Meryl L. Young Orange County
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Jonathan C. Dickey Palo Alto
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Robert F. Serio New York
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Thad A. Davis San Francisco
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​Gibson Dunn is a leader in defending companies and individuals facing investigations by the U.S. Department of Justice, the SEC, state Attorneys General, and other federal and state regulatory agencies.  We represent directors, officers, issuers, underwriters and auditors in enforcement matters.  Our lawyers also routinely represent clients before FINRA (formerly NASD), the New York Stock Exchange, and other regulatory and self-regulatory organizations. 


While many of our finest representations are cases that were never brought and thus that we cannot detail, a few may be shared as examples. 

Recent representations include: 

  • In a high-profile, hard-fought struggle for exoneration (over 12 years), we secured a unanimous jury verdict in the Southern District of New York in favor of Nelson Obus and co-defendants in a long-running insider trading case. The Securities and Exchange Commission sued Mr. Obus, the general partner of Wynnefield Capital, Inc., his analyst Peter Black, and Black's friend Brad Strickland in 2006, alleging that Black and Obus traded on inside information in connection with Wynnefield's 2001 purchase of shares in SunSource, Inc. — two weeks before Allied Capital Corporation announced that it would acquire SunSource. The SEC charged Strickland with misappropriating information about the acquisition and tipping Black, who tipped Obus, who then traded. The agency sought an injunction against the three defendants, disgorgement of over $1.3 million in alleged ill-gotten gains, civil monetary penalties, and an order prohibiting each of them from acting as an officer or director of any issuer of securities. The jury verdict, coming after a two-week trial and one day of deliberations, ended years of litigation: The SEC first subpoenaed Mr. Obus, his codefendants and his hedge funds in 2002. The defendants moved for summary judgment on a novel theory in 2009, which the Southern District of New York granted in September 2010. The SEC appealed and the Second Circuit reversed, two years later, in the most significant reinterpretation of the misappropriation theory in 20 years. That opened the way for the trial and acquittal.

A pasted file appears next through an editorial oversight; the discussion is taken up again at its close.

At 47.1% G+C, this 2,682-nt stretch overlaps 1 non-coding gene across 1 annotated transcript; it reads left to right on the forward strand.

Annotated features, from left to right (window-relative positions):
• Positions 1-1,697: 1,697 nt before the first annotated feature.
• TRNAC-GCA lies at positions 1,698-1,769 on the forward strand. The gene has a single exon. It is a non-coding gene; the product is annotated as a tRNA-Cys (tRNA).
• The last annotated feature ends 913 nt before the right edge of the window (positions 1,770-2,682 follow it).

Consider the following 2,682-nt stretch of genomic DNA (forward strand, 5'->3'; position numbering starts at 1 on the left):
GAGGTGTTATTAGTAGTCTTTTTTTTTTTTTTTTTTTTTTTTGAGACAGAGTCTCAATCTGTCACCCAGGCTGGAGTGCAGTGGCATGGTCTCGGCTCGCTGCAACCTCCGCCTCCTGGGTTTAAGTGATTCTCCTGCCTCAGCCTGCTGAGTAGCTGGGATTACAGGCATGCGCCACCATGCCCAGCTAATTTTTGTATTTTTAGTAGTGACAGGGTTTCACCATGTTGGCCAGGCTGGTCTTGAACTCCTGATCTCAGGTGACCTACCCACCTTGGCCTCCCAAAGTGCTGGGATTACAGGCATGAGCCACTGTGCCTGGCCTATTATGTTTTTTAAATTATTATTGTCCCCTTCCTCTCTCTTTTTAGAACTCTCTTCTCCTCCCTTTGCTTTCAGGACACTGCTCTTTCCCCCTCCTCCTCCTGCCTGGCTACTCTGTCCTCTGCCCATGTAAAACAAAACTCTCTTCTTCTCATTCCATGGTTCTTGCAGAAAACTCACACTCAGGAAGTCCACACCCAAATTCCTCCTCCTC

• Secured partial acquittal and a declaration of mistrial in the District Court for the District of Columbia for a former executive of China North East Petroleum (CNEP) in the first-ever criminal securities fraud trial stemming from investigation of Chinese reverse mergers by the U.S. Department of Justice and Securities and Exchange Commission.  The client was indicted in connection with an alleged fraud stemming from two securities offerings raising more than $30 million in capital; CNEP had traded on the New York Stock Exchange.  The seven criminal counts included one of conspiracy to commit securities fraud, four of securities fraud and two of false statements.  Following a six-week criminal jury trial Gibson Dunn secured an acquittal on two of the four securities fraud counts and the jury deadlocked on the remaining five counts, prompting the court to declare a mistrial as to them.
  • Representing the former head of corporate cash on the fixed income desk at Thomas Weisel Partners LLP in an auction rate securities case, we secured dismissal of all fraud charges against him.  The Financial Industry Regulatory Authority (FINRA) had alleged that he engaged in fraud when he authorized the purchase of $15.7 million of auction rate securities for three corporate clients approximately two weeks before the unexpected and unprecedented freeze of the entire ARS market in February 2008.  After hearing testimony and reviewing hundreds of documents, The National Adjudicatory Council panel (the appellate review body of FINRA) agreed with a November 2011 decision by a three-member hearing panel and fully credited Gibson Dunn's arguments that defendant believed the securities were safe and liquid investments, that the transactions were entirely consistent with years of practice at Thomas Weisel, and that there was no evidence of improper motive or intent.